I have been overwhelmed by messages from all over the world. I found myself in a blender set to very high speed and in a complicated start-up phase of the legislature, but with a very proud Parliament and many new parliamentarians: so many new group presidents – many do not even know each other. There is an unprecedented dynamic, often difficult to interpret if one is not inside the parliamentary game. I found myself thrown into the fray. My function is to guarantee and defend Parliament’s prerogatives, but not everyone voted for me. I think a strong European Parliament is necessary for a stronger Europe.

We have talked about the positive aspects of Ms von der Leyen, but there are also some negatives. What are those? After all, she received the approval of the Visegrad countries, which create so many problems for a united Europe.

She will have to present Commissioners who keep to the commitments she has made in Parliament. The Commission also has a political initiative. It is essential that the College is unanimous on the programmatic points on which commitments have been made. If the Commissioners depart from these commitments, the Commission’s initiative would be weaker.

Although at this stage Ms von der Leyen can promise anything, if the proposals do not pass, she can blame the Member States. It happened with the Juncker plan on migrant relocations...

We need a Commission that encourages solidarity between countries. We know that the mechanisms are not only in the hands of the Commission. For example, immigration policy continues to be national; we need to transfer immigration policy to Europe. That is why I referred to the reform of the Dublin Regulation, because it is a way to provide Europe with some operational tools. If you arrive in Italy, you arrive in Europe and therefore the EU must take responsibility. But if this reform does not develop, if transfers of powers from the national level to Europe do not take place, who will take those people in? Only Italy, Greece and Spain would take them in – the countries on the southern border of Europe. The Commission can do a lot, but it cannot do everything. In any case, having a Commission that pushes for greater solidarity is important.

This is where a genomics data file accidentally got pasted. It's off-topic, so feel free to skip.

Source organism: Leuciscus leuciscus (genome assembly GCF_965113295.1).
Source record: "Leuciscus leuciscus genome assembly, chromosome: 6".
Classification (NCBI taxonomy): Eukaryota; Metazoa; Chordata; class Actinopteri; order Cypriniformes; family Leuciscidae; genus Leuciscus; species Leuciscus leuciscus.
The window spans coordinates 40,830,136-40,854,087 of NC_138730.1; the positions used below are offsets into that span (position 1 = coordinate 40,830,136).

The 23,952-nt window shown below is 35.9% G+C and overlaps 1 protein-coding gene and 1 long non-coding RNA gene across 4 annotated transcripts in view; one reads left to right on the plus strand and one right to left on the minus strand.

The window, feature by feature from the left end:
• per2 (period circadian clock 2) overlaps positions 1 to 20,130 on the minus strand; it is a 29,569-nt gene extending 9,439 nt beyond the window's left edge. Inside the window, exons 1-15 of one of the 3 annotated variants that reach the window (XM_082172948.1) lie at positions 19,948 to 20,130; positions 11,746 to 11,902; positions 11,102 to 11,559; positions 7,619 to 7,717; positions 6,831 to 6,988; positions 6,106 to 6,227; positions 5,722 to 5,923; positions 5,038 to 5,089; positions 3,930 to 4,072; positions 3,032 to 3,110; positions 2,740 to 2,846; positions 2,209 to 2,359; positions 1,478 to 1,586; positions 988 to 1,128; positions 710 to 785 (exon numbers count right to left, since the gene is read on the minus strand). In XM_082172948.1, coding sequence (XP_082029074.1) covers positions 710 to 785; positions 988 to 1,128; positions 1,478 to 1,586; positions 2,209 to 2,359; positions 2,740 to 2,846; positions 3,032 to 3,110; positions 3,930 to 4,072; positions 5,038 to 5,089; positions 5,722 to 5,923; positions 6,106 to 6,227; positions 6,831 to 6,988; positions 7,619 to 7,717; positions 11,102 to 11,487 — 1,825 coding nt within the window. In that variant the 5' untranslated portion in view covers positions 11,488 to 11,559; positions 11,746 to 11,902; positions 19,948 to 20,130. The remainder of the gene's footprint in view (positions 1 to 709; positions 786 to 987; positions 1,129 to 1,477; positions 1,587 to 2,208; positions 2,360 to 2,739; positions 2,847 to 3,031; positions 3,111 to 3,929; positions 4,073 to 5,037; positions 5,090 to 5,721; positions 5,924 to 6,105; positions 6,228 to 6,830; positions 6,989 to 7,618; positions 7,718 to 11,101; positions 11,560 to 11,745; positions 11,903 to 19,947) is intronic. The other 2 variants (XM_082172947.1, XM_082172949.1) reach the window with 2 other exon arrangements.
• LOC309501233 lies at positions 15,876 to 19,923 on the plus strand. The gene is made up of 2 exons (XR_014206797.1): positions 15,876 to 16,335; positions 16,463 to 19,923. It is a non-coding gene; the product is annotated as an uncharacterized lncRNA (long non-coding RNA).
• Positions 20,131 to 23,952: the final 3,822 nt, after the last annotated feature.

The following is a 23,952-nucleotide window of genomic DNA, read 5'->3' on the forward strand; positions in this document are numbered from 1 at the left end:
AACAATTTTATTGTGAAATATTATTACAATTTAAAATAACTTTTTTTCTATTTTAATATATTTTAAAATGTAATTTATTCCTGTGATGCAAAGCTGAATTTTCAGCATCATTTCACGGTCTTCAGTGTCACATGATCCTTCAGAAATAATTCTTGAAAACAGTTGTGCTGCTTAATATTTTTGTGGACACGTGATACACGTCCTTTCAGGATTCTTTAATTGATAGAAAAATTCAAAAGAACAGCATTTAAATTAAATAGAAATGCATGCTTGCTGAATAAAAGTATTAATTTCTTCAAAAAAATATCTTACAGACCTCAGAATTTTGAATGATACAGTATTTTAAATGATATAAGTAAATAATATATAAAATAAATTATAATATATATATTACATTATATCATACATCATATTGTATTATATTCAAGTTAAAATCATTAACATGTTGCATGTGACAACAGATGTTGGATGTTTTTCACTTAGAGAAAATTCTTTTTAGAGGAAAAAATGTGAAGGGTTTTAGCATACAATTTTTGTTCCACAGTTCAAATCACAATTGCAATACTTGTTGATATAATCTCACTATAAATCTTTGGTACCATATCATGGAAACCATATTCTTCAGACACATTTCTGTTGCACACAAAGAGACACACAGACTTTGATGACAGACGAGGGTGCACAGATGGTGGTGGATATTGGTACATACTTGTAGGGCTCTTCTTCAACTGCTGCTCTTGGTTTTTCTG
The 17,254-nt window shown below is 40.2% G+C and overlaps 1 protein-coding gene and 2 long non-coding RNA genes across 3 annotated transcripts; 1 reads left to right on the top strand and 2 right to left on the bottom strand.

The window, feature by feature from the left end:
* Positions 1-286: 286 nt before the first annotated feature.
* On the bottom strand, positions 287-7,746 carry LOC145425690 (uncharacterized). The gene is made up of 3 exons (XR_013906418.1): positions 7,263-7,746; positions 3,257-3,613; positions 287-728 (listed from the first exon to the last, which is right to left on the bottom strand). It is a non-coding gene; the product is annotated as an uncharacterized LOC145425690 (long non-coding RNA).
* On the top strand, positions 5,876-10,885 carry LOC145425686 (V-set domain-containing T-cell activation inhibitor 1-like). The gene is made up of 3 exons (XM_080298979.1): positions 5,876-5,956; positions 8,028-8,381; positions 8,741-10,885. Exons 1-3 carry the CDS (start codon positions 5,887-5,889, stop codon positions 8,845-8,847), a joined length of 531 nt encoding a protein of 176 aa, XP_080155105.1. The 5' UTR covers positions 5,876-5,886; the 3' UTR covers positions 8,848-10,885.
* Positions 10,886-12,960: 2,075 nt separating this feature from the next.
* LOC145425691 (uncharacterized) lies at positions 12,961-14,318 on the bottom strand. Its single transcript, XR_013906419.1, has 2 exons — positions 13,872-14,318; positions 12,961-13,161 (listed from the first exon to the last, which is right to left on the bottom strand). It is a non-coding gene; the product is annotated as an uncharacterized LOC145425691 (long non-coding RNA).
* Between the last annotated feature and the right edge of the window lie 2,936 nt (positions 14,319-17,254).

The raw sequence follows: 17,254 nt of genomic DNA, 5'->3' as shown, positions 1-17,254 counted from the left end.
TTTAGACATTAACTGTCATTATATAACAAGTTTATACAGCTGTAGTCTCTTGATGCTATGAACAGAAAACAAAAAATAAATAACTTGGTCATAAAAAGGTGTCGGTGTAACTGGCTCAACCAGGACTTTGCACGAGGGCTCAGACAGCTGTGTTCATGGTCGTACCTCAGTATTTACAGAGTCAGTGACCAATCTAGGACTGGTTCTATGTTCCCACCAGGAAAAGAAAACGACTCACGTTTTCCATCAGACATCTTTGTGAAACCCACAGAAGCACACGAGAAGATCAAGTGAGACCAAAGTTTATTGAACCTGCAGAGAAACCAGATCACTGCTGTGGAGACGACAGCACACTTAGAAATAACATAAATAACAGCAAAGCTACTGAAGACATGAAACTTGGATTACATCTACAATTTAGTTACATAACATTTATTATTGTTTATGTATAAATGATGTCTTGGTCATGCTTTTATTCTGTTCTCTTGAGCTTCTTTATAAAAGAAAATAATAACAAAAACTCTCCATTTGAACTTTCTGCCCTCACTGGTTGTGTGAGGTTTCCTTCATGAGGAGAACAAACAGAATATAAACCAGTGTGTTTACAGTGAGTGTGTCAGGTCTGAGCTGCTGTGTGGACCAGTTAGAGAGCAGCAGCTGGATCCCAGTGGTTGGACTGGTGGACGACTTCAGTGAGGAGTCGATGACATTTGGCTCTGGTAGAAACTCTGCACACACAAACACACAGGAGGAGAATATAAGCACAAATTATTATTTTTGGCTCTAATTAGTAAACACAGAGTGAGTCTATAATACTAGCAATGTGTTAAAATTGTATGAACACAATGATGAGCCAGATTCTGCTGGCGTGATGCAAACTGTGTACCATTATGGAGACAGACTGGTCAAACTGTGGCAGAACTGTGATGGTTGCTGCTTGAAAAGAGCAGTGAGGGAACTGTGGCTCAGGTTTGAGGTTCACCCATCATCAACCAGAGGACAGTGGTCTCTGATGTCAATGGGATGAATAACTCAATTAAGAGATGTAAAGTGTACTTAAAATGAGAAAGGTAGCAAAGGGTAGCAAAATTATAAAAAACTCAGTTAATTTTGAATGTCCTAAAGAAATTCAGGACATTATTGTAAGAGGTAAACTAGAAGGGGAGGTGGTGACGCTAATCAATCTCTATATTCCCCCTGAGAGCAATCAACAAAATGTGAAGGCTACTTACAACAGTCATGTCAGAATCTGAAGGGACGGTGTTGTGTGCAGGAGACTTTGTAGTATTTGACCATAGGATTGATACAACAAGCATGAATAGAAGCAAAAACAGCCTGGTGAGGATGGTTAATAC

Apart from the content, what impressed you most about Ms von der Leyen’s speech?

The story of her father: a 15-year-old boy in Nazi Germany, who then becomes a senior European Community leader. Her father really represents the Germany that understood the lessons of war and Nazism; that is the generation that started it all. It was like that for me too. I find so many similarities. We owe so much to that generation: they experienced the most absolute horror and have been able to give us an important legacy. That is why it is even more necessary to work for the European Union. She was right to make that reference, and to frame the forces that want a stronger Europe as her point of reference.

She has worked a lot in recent days to promote today’s Europeanist result. Did the fact that your name as President of the European Parliament did not come from the package of nominations by the European Council help her (where speculation centred on a socialist from Eastern Europe)?

Many feel that Parliament can be guided from the outside. No. Parliament has shown that it makes its assessments and takes its initiatives. The Parliament did it with a lot of autonomy – choosing a different path from the one imagined by the Council.

 

The publication of this interview was arranged with the assistance of the European Parliament Liaison Office in Malta